Curriculum development includes a variety of activities around the creation of planned curriculum, pedagogy, instruction, and delivery methods for guiding student learning. Turn to Faculty Focus for tips and techniques.
Required introductory courses—that’s how most students meet our disciplines or, as John Zipp says (he’s writing specifically about sociology), they are the “public face” of the field.
Let’s start out by defining our terms. The definition of service-learning differentiates it from volunteering and old-fashioned community service.
It is true that there are many definitions about service-learning floating around, some since the 1970s. In fact, everyone reading this probably has one. But this definition is a solid working one, succinctly covering the distinctives:
As the student body becomes increasingly diverse, it’s important to have faculty incorporate multicultural design into their courses regardless of discipline. Although it may not seem that all disciplines lend themselves to including multiculturalism as a learning goal, consider how Christine Stanley and Mathew Ouellett frame the issue.
Capstone courses are now a requirement in many departments, programs, and college curricula. They vary across different dimensions, indicating that although their value is universally recognized, they share few common features. For starters, they are offered at various levels; at the department level for students in a particular major, at the college level, say, for students in engineering, and at the university level as a general education integrative experience.
Fieldwork refers to any component of the curriculum that involves leaving the classroom and learning through firsthand experience. Most instructors incorporate fieldwork to help students understand theory, develop skills, integrate knowledge, build tacit knowledge, develop meaning in places, and work with peers and instructors in alternate settings.
June 12 - Service-Learning Course Development
Service-learning courses offer a combination of academic content, service experience, and critical reflection. To make service-learning successful, consider the following recommendations from Barbara Jacoby, Faculty Associate for Leadership and Community Service-Learning at the University of Maryland, College Park.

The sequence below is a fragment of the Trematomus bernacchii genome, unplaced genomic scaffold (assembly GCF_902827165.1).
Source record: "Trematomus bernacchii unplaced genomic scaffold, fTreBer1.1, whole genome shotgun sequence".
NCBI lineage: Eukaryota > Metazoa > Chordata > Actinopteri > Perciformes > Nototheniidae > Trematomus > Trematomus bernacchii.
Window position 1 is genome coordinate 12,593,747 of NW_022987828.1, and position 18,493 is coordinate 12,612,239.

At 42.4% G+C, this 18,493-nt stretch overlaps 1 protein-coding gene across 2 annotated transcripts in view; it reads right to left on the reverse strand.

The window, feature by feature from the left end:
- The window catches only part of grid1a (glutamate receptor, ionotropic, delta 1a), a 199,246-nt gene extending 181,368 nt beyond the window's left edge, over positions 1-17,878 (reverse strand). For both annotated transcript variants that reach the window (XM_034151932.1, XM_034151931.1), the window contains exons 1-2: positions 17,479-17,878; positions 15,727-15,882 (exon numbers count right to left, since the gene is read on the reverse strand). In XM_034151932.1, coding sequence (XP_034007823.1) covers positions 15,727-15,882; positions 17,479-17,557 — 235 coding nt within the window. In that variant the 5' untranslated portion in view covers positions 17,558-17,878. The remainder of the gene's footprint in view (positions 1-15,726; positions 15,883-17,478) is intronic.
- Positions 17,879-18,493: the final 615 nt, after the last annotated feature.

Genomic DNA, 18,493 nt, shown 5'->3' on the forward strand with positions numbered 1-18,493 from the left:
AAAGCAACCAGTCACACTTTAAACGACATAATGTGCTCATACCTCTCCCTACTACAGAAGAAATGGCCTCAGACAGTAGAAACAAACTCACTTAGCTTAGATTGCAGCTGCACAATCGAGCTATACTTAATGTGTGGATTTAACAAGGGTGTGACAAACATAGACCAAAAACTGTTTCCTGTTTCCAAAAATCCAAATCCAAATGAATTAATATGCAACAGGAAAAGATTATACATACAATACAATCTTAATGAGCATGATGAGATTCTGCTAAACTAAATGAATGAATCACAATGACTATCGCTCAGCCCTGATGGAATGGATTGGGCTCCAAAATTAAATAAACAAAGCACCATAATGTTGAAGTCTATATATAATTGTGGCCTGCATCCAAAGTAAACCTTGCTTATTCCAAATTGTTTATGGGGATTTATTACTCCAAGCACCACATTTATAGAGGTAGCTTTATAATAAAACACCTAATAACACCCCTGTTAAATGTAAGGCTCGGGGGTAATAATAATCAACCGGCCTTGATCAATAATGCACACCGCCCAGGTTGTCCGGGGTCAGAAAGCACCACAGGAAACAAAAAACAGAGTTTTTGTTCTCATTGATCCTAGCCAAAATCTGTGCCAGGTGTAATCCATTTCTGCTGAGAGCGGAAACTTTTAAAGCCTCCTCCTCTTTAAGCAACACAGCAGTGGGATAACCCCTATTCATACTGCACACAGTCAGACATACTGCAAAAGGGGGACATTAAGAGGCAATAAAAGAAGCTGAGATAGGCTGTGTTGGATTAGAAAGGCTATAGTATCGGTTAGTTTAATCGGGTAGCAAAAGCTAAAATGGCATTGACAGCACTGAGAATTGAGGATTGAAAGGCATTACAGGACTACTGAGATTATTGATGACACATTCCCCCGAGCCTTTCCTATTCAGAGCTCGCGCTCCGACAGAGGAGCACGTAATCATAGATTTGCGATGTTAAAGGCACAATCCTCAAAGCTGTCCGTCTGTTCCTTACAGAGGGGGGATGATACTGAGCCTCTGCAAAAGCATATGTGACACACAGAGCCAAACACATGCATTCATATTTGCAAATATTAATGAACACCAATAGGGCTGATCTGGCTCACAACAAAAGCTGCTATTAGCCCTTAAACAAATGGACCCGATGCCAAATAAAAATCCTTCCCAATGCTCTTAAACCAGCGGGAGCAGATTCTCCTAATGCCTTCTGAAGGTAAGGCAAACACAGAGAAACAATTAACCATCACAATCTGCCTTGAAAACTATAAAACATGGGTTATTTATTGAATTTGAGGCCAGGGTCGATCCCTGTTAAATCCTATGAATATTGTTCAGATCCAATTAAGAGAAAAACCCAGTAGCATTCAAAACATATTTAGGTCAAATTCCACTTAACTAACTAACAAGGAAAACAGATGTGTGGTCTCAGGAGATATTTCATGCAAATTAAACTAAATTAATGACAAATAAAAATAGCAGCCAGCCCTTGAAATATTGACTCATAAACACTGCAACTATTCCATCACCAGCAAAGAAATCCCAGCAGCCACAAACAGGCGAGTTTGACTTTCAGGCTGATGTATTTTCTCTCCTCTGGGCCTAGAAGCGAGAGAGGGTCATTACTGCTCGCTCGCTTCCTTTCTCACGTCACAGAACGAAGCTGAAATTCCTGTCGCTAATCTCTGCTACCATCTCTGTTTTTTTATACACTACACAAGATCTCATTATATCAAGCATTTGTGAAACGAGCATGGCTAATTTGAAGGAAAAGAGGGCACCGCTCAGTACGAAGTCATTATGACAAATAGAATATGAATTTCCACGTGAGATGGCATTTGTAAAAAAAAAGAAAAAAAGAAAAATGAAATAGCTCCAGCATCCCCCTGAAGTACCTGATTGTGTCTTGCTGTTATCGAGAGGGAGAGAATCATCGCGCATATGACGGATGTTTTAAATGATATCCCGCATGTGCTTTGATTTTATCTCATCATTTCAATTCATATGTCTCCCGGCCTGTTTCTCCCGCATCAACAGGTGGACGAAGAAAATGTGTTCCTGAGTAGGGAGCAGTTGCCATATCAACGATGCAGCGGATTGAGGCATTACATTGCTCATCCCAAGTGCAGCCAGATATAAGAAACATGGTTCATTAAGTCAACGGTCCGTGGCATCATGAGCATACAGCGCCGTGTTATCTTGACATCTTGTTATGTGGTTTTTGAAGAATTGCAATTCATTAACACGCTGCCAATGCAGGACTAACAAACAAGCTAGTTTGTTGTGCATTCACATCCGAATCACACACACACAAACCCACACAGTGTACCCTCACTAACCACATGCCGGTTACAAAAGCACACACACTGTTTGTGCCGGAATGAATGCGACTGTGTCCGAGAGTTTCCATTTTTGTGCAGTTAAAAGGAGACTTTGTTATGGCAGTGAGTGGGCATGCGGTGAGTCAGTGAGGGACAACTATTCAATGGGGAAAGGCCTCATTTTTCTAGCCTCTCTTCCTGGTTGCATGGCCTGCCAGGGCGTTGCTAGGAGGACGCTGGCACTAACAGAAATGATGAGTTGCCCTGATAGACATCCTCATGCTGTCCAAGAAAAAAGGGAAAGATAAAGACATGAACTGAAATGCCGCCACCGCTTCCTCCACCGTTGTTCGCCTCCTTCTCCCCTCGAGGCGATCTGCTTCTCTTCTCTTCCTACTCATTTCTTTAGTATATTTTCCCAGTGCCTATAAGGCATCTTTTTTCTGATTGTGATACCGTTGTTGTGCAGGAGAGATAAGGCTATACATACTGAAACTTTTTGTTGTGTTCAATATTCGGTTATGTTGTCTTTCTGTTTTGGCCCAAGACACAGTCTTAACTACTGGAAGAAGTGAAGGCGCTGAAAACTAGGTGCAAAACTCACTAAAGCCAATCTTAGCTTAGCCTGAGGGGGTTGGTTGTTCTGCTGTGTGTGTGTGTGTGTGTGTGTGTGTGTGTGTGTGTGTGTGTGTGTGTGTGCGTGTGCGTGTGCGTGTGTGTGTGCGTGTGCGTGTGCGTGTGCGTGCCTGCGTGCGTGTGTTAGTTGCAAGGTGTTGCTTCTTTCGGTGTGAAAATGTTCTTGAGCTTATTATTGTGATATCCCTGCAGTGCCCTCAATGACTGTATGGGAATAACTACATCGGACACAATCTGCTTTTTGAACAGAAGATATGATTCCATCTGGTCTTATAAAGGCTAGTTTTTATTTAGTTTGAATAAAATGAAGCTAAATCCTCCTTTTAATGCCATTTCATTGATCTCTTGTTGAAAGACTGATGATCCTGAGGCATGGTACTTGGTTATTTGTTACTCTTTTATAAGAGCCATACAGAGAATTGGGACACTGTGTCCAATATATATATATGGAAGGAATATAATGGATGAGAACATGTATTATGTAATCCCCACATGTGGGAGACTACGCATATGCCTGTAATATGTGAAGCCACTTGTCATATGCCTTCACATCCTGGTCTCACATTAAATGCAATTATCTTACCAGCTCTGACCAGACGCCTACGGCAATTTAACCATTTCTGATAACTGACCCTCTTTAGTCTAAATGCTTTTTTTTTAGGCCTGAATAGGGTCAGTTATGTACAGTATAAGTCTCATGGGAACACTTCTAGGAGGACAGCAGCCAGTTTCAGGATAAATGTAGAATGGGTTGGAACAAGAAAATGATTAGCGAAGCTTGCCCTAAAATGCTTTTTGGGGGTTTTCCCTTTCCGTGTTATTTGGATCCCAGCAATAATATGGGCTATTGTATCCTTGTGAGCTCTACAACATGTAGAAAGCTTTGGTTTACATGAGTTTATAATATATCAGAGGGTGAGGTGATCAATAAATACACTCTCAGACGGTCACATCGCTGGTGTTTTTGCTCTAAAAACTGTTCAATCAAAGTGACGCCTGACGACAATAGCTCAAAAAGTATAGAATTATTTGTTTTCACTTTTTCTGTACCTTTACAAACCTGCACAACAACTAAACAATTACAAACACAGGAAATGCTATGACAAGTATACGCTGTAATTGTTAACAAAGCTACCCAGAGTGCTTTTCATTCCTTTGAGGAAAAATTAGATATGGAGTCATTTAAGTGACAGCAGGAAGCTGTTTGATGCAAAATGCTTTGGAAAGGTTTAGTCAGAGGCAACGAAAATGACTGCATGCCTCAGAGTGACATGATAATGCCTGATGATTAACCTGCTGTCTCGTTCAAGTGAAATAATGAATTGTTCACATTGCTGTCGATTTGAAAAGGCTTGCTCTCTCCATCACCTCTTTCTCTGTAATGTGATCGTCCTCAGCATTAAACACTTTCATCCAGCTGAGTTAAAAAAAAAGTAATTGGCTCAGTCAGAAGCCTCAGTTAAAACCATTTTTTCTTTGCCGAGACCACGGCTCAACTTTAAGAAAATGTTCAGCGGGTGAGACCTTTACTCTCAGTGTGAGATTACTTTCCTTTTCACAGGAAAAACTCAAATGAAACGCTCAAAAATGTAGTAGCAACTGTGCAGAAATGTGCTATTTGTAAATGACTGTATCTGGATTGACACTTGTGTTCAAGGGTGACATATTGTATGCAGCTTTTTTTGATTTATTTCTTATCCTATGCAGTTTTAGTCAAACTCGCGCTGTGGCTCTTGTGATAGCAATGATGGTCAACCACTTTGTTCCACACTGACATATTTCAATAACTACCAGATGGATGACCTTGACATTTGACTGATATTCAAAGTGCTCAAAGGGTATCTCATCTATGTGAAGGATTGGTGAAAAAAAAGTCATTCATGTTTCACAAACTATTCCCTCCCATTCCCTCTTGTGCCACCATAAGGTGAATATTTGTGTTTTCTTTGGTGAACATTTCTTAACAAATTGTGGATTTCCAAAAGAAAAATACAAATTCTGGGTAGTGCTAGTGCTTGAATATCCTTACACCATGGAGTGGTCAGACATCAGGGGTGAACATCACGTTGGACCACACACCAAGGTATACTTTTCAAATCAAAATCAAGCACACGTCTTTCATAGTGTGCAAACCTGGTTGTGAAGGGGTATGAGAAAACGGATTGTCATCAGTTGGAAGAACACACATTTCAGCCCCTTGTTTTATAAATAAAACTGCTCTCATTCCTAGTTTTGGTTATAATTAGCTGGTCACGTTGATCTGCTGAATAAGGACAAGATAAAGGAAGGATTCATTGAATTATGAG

A new edition of a classic book on the curriculum suggests eight lessons from the learning literature with implications for course and curriculum planning. Any list like this tends to simplify a lot of complicated research and offer generalizations that apply most, but certainly not all, of the time. Despite these caveats, lists like this are valuable. They give busy faculty a sense of the landscape and offer principles that can guide decision making, in this case about courses and curricula.
The Computer Information Sciences program at ECPI College of Technology offers job oriented, “hands-on” education required to meet the needs of an ever-changing and increasingly technical society. We encourage students not only to earn their degree but also to get certified in their respective fields. The great success we achieved in getting more than 50 students Comptia Security+ certified compelled us to share our experience.
There’s a tacit rule that most college teachers abide by: I won’t mess with your course if you agree not to mess with mine. Gerald Graff observes and asks, “This rules suits the teacher, but how well does it serve students?” (p. 155)
While it is easy to see how service-learning meshes with courses in the social sciences, public health and education, can it work equally well in other areas, such as the hard sciences and the humanities?
Yes. While service-learning is not appropriate for every course, it can and does work well in every discipline. No matter the discipline, research has shown that service-learning helps students identify and examine the “big questions” and the social context in which the disciplines are situated.